Organize group calls that can be used as a chance to unwind and generally catch up. You could host a virtual event, create a pub quiz, or find some other game to play virtually. Try to make it inclusive, rather than competitive, and allow workers to form a personal bond with each other. This takes a relationship beyond being strictly professional, making it more well-rounded and meaningful.
Check in on Their Wellbeing
When you send an email, are you only interested in whether the person has got the work done? If so, then you’re unlikely to form any kind of emotional bond. To build a greater rapport and understanding with your colleagues, consider checking in on their mental health. Rather than asking if they’ve done the work, ask if they’re enjoying their work. Consult them on whether you can be doing more to help them find meaning and happiness in their role.
This shows that you care about them as people and not just as workers. That, in turn, suggests that you’re not only contacting them to see what value they can bring to your company. When a relationship goes beyond pure financial gain, it becomes something truly meaningful. This means that even if you stop being colleagues, you can still remain friends.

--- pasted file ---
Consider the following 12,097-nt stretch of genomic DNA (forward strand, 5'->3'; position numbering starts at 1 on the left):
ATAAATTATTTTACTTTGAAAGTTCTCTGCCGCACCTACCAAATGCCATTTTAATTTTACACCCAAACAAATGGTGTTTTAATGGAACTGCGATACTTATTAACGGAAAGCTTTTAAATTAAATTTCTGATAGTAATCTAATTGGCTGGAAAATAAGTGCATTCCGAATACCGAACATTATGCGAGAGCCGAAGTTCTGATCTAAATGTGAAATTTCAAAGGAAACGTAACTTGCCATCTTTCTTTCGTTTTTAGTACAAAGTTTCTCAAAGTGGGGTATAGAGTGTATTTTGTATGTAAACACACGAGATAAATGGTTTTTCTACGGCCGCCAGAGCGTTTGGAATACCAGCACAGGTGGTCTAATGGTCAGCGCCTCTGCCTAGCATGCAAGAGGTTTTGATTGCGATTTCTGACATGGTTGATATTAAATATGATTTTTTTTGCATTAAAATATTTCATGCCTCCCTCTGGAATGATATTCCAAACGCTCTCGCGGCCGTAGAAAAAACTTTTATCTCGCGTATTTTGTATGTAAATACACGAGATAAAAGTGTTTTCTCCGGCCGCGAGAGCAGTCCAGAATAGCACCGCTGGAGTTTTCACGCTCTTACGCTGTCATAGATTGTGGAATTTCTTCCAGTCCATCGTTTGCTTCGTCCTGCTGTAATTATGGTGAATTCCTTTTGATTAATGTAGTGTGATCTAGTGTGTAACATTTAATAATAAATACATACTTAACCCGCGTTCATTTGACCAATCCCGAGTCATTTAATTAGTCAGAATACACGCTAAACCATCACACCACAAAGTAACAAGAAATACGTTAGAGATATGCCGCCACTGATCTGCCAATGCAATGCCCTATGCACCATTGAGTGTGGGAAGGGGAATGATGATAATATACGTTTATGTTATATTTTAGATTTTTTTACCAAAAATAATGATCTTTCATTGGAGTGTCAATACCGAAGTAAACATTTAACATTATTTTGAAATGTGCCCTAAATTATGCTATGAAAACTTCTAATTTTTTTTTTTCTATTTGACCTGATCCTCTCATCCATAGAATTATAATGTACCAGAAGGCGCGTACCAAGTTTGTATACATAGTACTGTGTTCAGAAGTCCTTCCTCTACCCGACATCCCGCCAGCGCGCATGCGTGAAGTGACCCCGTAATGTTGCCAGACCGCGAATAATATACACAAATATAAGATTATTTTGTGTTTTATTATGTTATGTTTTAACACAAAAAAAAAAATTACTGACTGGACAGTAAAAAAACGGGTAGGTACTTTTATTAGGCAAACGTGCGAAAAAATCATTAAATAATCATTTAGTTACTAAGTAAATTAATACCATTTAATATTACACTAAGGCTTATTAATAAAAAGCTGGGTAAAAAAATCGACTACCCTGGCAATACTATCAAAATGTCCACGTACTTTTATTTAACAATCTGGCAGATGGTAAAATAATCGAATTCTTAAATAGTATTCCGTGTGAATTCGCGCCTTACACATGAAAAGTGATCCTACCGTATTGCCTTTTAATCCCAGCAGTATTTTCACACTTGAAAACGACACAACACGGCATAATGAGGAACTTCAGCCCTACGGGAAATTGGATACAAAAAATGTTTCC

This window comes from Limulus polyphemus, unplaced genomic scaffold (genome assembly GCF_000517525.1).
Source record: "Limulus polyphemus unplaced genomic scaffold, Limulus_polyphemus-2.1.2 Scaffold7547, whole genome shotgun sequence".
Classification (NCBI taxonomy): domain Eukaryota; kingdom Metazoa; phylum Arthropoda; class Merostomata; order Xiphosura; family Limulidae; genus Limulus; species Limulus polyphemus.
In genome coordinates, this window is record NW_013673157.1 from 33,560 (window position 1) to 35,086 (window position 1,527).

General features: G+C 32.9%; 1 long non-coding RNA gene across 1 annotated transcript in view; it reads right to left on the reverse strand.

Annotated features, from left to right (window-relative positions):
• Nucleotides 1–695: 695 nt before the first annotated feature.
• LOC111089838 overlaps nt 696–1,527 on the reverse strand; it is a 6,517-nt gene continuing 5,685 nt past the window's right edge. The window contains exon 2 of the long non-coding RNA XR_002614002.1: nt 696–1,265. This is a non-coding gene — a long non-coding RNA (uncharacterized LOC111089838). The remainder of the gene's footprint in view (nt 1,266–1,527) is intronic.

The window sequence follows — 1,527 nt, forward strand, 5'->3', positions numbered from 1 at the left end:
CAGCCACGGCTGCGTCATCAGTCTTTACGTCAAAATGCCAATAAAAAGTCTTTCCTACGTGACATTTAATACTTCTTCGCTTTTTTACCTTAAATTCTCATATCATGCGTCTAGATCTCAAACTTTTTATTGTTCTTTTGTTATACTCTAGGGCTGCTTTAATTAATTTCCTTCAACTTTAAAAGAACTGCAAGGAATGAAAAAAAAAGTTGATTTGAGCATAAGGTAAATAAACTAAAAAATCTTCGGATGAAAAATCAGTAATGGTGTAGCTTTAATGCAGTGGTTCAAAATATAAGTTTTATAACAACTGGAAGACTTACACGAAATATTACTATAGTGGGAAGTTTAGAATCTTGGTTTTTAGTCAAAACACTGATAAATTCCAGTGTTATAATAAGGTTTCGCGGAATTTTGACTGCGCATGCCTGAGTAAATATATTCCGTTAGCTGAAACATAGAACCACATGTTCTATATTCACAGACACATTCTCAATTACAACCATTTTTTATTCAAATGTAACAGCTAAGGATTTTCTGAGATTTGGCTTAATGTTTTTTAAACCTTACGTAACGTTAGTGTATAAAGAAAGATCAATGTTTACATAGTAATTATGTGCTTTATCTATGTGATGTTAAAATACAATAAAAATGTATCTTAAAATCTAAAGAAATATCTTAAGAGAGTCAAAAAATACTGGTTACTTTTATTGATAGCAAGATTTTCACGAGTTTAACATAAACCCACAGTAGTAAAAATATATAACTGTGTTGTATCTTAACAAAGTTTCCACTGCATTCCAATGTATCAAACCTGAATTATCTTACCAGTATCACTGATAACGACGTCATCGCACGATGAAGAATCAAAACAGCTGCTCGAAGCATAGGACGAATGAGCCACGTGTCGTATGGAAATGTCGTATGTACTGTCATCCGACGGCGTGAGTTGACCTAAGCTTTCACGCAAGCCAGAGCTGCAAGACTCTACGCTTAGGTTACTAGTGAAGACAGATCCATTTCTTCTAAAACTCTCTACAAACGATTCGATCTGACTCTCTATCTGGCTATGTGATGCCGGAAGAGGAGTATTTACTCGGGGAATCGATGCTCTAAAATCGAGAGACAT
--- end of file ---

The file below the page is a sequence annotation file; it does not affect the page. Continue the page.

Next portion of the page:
The majority of US workers are experiencing burnout. By showing that you care, you’re instantly lowering a colleague’s stress and helping them feel like they have an outlet for their worries. Let them vent to you about their struggles and offer your support. This will help you feel better, too, because you’ll be able to speak openly about your own emotions.
Find Mutual Hobbies
As you get to know your colleagues, it can help to find areas of common interests. Maybe you like a similar band or sports team, giving you something to bond over. Perhaps you like books and can offer each other suggestions of what to read next. Eventually, this can flourish into relationships that extend outside of work. Even if you never meet in person, you can spend time together virtually.
Maybe you can play each other at online video games, have a remote movie night, or attend the same webinar. This is the virtual equivalent of colleagues from the same office arranging to meet up outside of work. As you start to spend more time together (even if only online), your colleagues will no doubt introduce you to other members of their social group. This helps you expand your number of friends and focus on the ones which offer the most meaning and fulfillment.
Eventually, you’ll want to meet your favorite colleagues face-to-face. However, that doesn’t mean that a virtual relationship is completely devoid of meaning. Even over video calls and instant messaging, you can derive great value from the people you work with. Don’t let isolation and loneliness take over your remote career. Work on nurturing meaningful relationships to continue living a healthy and happy life.
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Born in Oxford, UK, Thom has been a digital nomad since graduating from the University of Sheffield in 2016. He’s a freelance writer and founder of Thom Brown Travel. Thom specializes in minimalist, ethical, and meaningful travel writing.